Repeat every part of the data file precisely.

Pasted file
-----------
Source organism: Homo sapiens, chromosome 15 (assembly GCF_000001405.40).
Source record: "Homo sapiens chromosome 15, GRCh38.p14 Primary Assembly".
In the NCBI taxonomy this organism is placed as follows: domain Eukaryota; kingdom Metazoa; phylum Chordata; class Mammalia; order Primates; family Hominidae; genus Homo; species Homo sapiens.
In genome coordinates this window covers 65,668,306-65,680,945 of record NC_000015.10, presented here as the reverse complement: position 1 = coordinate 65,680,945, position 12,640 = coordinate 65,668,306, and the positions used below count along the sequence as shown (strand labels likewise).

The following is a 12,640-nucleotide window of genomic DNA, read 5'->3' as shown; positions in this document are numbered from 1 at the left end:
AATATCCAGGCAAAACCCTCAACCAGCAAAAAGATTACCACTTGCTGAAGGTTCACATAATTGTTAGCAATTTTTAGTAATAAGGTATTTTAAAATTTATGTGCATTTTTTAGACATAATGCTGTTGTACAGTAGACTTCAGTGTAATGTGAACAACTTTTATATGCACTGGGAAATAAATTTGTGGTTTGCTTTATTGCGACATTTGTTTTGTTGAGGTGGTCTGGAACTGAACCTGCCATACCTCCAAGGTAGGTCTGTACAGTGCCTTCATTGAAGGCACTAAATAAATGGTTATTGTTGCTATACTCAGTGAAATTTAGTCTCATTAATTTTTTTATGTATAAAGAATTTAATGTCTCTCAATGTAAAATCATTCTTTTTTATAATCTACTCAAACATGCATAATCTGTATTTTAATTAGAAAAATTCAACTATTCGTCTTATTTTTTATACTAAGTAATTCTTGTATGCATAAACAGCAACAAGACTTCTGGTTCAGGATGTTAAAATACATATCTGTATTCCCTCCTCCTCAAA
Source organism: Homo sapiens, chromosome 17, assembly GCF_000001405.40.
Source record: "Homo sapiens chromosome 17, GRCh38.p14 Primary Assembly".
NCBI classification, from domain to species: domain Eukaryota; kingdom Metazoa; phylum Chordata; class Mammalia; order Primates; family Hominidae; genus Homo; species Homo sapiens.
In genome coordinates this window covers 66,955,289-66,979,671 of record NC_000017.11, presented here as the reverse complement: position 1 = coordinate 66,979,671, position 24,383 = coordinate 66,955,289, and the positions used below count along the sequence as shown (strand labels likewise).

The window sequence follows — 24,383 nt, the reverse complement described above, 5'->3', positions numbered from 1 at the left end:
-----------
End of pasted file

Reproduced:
Source organism: Homo sapiens, chromosome 15 (assembly GCF_000001405.40).
Source record: "Homo sapiens chromosome 15, GRCh38.p14 Primary Assembly".
In the NCBI taxonomy this organism is placed as follows: domain Eukaryota; kingdom Metazoa; phylum Chordata; class Mammalia; order Primates; family Hominidae; genus Homo; species Homo sapiens.
In genome coordinates this window covers 65,668,306-65,680,945 of record NC_000015.10, presented here as the reverse complement: position 1 = coordinate 65,680,945, position 12,640 = coordinate 65,668,306, and the positions used below count along the sequence as shown (strand labels likewise).

The following is a 12,640-nucleotide window of genomic DNA, read 5'->3' as shown; positions in this document are numbered from 1 at the left end:
AATATCCAGGCAAAACCCTCAACCAGCAAAAAGATTACCACTTGCTGAAGGTTCACATAATTGTTAGCAATTTTTAGTAATAAGGTATTTTAAAATTTATGTGCATTTTTTAGACATAATGCTGTTGTACAGTAGACTTCAGTGTAATGTGAACAACTTTTATATGCACTGGGAAATAAATTTGTGGTTTGCTTTATTGCGACATTTGTTTTGTTGAGGTGGTCTGGAACTGAACCTGCCATACCTCCAAGGTAGGTCTGTACAGTGCCTTCATTGAAGGCACTAAATAAATGGTTATTGTTGCTATACTCAGTGAAATTTAGTCTCATTAATTTTTTTATGTATAAAGAATTTAATGTCTCTCAATGTAAAATCATTCTTTTTTATAATCTACTCAAACATGCATAATCTGTATTTTAATTAGAAAAATTCAACTATTCGTCTTATTTTTTATACTAAGTAATTCTTGTATGCATAAACAGCAACAAGACTTCTGGTTCAGGATGTTAAAATACATATCTGTATTCCCTCCTCCTCAAA
Source organism: Homo sapiens, chromosome 17, assembly GCF_000001405.40.
Source record: "Homo sapiens chromosome 17, GRCh38.p14 Primary Assembly".
NCBI classification, from domain to species: domain Eukaryota; kingdom Metazoa; phylum Chordata; class Mammalia; order Primates; family Hominidae; genus Homo; species Homo sapiens.
In genome coordinates this window covers 66,955,289-66,979,671 of record NC_000017.11, presented here as the reverse complement: position 1 = coordinate 66,979,671, position 24,383 = coordinate 66,955,289, and the positions used below count along the sequence as shown (strand labels likewise).

The window sequence follows — 24,383 nt, the reverse complement described above, 5'->3', positions numbered from 1 at the left end: